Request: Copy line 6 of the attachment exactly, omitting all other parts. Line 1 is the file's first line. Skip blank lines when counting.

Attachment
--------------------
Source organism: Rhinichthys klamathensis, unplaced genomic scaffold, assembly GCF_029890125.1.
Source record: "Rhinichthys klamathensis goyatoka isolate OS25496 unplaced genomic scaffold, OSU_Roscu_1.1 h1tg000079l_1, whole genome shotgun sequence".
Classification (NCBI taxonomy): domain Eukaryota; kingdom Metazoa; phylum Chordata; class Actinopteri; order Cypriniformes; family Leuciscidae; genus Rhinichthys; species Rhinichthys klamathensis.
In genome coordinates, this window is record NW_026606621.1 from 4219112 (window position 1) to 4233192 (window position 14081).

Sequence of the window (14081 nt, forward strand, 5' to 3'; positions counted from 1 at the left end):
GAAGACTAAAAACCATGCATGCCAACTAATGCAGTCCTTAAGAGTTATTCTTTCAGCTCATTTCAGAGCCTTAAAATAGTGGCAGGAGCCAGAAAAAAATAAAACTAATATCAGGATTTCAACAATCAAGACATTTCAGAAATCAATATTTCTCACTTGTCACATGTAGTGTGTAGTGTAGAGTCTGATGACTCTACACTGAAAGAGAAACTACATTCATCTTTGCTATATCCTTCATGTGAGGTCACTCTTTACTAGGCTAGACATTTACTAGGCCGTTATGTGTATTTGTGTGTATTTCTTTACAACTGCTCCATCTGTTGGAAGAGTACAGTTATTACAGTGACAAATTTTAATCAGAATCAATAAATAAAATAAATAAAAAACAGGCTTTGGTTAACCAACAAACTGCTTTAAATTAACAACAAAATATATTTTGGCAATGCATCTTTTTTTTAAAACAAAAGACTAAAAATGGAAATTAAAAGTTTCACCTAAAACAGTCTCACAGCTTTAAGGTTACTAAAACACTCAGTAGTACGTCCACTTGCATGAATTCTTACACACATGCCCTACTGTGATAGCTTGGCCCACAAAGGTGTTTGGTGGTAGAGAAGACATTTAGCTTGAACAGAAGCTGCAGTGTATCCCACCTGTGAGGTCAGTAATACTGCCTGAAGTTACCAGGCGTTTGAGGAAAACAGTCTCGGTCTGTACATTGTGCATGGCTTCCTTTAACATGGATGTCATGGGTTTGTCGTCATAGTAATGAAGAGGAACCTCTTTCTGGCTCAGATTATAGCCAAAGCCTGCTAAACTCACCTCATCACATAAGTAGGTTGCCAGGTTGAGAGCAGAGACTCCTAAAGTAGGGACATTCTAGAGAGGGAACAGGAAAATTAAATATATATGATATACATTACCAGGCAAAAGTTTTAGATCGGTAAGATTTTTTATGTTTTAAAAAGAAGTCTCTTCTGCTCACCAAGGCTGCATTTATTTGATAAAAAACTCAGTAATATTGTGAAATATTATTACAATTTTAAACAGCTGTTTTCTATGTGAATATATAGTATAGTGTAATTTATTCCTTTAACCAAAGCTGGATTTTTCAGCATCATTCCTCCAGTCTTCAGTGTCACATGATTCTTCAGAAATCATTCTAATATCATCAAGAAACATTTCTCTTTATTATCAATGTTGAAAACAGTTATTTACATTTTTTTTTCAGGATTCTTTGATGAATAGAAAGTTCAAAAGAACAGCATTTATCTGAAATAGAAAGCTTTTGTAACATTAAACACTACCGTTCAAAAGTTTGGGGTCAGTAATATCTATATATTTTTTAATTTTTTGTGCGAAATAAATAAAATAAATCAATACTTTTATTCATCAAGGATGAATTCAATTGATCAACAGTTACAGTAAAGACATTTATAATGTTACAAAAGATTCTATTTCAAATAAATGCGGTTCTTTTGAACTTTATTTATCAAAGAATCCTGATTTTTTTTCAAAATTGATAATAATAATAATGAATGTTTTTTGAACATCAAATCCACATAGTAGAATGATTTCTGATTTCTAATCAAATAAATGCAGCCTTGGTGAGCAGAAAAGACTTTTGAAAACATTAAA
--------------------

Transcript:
GAAGACTAAAAACCATGCATGCCAACTAATGCAGTCCTTAAGAGTTATTCTTTCAGCTCATTTCAGAGCCTTAAAATAGTGGCAGGAGCCAGAAAAAAATAAAACTAATATCAGGATTTCAACAATCAAGACATTTCAGAAATCAATATTTCTCACTTGTCACATGTAGTGTGTAGTGTAGAGTCTGATGACTCTACACTGAAAGAGAAACTACATTCATCTTTGCTATATCCTTCATGTGAGGTCACTCTTTACTAGGCTAGACATTTACTAGGCCGTTATGTGTATTTGTGTGTATTTCTTTACAACTGCTCCATCTGTTGGAAGAGTACAGTTATTACAGTGACAAATTTTAATCAGAATCAATAAATAAAATAAATAAAAAACAGGCTTTGGTTAACCAACAAACTGCTTTAAATTAACAACAAAATATATTTTGGCAATGCATCTTTTTTTTAAAACAAAAGACTAAAAATGGAAATTAAAAGTTTCACCTAAAACAGTCTCACAGCTTTAAGGTTACTAAAACACTCAGTAGTACGTCCACTTGCATGAATTCTTACACACATGCCCTACTGTGATAGCTTGGCCCACAAAGGTGTTTGGTGGTAGAGAAGACATTTAGCTTGAACAGAAGCTGCAGTGTATCCCACCTGTGAGGTCAGTAATACTGCCTGAAGTTACCAGGCGTTTGAGGAAAACAGTCTCGGTCTGTACATTGTGCATGGCTTCCTTTAACATGGATGTCATGGGTTTGTCGTCATAGTAATGAAGAGGAACCTCTTTCTGGCTCAGATTATAGCCAAAGCCTGCTAAACTCACCTCATCACATAAGTAGGTTGCCAGGTTGAGAGCAGAGACTCCTAAAGTAGGGACATTCTAGAGAGGGAACAGGAAAATTAAATATATATGATATACATTACCAGGCAAAAGTTTTAGATCGGTAAGATTTTTTATGTTTTAAAAAGAAGTCTCTTCTGCTCACCAAGGCTGCATTTATTTGATAAAAAACTCAGTAATATTGTGAAATATTATTACAATTTTAAACAGCTGTTTTCTATGTGAATATATAGTATAGTGTAATTTATTCCTTTAACCAAAGCTGGATTTTTCAGCATCATTCCTCCAGTCTTCAGTGTCACATGATTCTTCAGAAATCATTCTAATATCATCAAGAAACATTTCTCTTTATTATCAATGTTGAAAACAGTTATTTACATTTTTTTTTCAGGATTCTTTGATGAATAGAAAGTTCAAAAGAACAGCATTTATCTGAAATAGAAAGCTTTTGTAACATTAAACACTACCGTTCAAAAGTTTGGGGTCAGTAATATCTATATATTTTTTAATTTTTTGTGCGAAATAAATAAAATAAATCAATACTTTTATTCATCAAGGATGAATTCAATTGATCAACAGTTACAGTAAAGACATTTATAATGTTACAAAAGATTCTATTTCAAATAAATGCGGTTCTTTTGAACTTTATTTATCAAAGAATCCTGATTTTTTTTCAAAATTGATAATAATAATAATGAATGTTTTTTGAACATCAAATCCACATAGTAGAATGATTTCTGATTTCTAATCAAATAAATGCAGCCTTGGTGAGCAGAAAAGACTTTTGAAAACATTAAA